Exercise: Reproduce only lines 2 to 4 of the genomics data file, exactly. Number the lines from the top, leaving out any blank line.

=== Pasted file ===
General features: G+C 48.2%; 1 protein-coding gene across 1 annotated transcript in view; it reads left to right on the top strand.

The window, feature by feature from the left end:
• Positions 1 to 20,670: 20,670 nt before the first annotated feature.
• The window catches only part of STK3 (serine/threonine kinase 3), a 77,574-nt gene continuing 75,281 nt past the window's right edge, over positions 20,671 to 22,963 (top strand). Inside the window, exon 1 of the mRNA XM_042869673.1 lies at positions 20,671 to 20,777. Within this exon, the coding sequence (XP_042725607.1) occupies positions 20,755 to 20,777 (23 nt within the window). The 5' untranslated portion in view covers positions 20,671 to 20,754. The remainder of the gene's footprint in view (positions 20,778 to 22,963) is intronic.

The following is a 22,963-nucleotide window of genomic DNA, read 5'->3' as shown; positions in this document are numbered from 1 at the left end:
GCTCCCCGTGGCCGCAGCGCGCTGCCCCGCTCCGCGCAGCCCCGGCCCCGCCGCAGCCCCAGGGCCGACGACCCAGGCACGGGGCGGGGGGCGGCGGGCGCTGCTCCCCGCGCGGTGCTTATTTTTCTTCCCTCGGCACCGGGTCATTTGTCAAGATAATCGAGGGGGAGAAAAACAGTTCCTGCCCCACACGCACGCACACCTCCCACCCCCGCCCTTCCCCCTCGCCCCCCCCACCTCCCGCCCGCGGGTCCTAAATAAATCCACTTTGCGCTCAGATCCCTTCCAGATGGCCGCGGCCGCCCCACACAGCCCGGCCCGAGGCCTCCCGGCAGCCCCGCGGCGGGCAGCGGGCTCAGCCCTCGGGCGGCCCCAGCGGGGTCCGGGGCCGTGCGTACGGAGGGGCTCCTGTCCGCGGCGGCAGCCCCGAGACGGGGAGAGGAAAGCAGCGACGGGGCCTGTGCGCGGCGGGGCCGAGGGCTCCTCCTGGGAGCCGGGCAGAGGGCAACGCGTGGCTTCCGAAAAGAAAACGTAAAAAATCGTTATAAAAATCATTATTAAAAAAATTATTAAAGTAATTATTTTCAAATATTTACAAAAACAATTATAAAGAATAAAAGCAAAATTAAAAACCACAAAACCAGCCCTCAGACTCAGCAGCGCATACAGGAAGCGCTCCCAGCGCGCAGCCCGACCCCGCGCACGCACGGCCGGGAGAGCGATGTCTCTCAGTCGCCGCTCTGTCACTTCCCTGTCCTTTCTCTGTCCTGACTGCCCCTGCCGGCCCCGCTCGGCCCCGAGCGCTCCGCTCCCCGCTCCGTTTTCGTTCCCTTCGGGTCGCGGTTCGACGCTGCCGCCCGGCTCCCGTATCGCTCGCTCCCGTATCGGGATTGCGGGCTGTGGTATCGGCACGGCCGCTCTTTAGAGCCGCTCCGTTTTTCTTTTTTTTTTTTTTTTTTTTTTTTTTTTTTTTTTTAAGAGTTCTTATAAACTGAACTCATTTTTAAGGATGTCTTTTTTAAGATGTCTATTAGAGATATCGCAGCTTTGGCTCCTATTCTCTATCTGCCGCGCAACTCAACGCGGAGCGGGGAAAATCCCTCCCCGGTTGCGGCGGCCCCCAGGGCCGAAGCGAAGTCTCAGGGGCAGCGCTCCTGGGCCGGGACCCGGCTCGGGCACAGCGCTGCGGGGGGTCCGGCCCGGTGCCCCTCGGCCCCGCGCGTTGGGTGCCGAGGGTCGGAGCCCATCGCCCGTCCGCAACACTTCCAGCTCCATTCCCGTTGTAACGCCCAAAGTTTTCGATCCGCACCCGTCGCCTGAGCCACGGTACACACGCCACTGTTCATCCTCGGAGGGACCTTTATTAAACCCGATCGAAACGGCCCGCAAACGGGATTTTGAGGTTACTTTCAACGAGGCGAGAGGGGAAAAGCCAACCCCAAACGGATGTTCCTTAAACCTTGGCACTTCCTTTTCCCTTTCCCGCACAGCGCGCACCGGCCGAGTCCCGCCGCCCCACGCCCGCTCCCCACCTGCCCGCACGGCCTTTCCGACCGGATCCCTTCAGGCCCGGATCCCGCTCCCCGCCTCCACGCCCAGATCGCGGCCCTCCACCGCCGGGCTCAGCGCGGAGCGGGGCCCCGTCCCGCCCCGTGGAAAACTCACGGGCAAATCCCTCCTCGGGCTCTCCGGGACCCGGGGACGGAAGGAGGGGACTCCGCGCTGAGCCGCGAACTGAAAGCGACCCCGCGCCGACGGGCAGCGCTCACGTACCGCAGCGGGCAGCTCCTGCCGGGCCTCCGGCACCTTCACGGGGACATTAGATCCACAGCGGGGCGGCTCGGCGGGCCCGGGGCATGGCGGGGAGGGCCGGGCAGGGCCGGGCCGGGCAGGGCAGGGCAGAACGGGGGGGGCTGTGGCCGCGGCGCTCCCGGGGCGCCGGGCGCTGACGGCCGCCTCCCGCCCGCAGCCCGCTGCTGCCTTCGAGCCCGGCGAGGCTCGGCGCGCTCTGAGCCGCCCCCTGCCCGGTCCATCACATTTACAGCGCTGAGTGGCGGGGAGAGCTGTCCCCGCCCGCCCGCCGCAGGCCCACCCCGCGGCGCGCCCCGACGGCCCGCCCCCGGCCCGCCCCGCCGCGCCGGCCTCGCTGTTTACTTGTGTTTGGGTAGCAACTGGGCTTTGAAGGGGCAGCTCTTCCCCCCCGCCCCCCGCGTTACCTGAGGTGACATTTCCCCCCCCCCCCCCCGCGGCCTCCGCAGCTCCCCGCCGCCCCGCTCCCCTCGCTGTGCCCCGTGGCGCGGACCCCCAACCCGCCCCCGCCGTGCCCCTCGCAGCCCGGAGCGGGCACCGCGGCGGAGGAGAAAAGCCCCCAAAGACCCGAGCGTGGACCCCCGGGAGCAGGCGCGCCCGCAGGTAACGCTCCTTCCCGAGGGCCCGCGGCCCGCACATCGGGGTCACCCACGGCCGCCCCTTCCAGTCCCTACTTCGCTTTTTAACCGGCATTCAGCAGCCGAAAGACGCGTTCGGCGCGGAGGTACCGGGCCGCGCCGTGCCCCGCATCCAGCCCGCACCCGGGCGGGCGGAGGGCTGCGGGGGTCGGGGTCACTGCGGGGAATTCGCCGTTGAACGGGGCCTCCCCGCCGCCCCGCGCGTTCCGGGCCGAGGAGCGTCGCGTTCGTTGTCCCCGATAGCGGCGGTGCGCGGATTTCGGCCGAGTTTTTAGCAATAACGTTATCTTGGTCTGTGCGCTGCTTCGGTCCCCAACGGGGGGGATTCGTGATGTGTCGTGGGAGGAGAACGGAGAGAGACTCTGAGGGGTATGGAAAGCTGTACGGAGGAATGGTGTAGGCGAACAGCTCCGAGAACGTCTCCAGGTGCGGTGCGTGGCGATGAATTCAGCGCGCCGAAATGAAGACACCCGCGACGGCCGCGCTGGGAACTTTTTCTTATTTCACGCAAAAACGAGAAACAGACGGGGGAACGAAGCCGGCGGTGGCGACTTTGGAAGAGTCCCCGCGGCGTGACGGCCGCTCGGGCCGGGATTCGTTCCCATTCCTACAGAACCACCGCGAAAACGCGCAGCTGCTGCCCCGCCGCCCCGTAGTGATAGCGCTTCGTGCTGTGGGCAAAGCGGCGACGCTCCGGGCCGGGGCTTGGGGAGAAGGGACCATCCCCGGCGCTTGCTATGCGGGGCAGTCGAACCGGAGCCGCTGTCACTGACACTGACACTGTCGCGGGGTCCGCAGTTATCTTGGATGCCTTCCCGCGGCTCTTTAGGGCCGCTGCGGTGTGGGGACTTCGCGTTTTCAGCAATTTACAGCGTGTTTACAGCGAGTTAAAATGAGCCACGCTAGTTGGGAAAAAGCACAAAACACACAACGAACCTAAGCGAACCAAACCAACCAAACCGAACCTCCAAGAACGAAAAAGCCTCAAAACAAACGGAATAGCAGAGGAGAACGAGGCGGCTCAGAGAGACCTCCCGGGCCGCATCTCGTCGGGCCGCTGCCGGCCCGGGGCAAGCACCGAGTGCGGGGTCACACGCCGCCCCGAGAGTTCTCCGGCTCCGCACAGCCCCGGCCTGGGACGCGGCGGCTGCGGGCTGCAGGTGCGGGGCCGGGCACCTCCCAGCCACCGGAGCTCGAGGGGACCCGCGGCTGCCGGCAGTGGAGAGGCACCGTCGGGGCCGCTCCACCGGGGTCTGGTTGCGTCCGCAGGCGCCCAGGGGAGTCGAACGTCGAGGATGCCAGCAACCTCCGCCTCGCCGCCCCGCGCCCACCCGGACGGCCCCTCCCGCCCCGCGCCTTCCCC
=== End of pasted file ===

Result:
The window, feature by feature from the left end:
• Positions 1 to 20,670: 20,670 nt before the first annotated feature.
• The window catches only part of STK3 (serine/threonine kinase 3), a 77,574-nt gene continuing 75,281 nt past the window's right edge, over positions 20,671 to 22,963 (top strand). Inside the window, exon 1 of the mRNA XM_042869673.1 lies at positions 20,671 to 20,777. Within this exon, the coding sequence (XP_042725607.1) occupies positions 20,755 to 20,777 (23 nt within the window). The 5' untranslated portion in view covers positions 20,671 to 20,754. The remainder of the gene's footprint in view (positions 20,778 to 22,963) is intronic.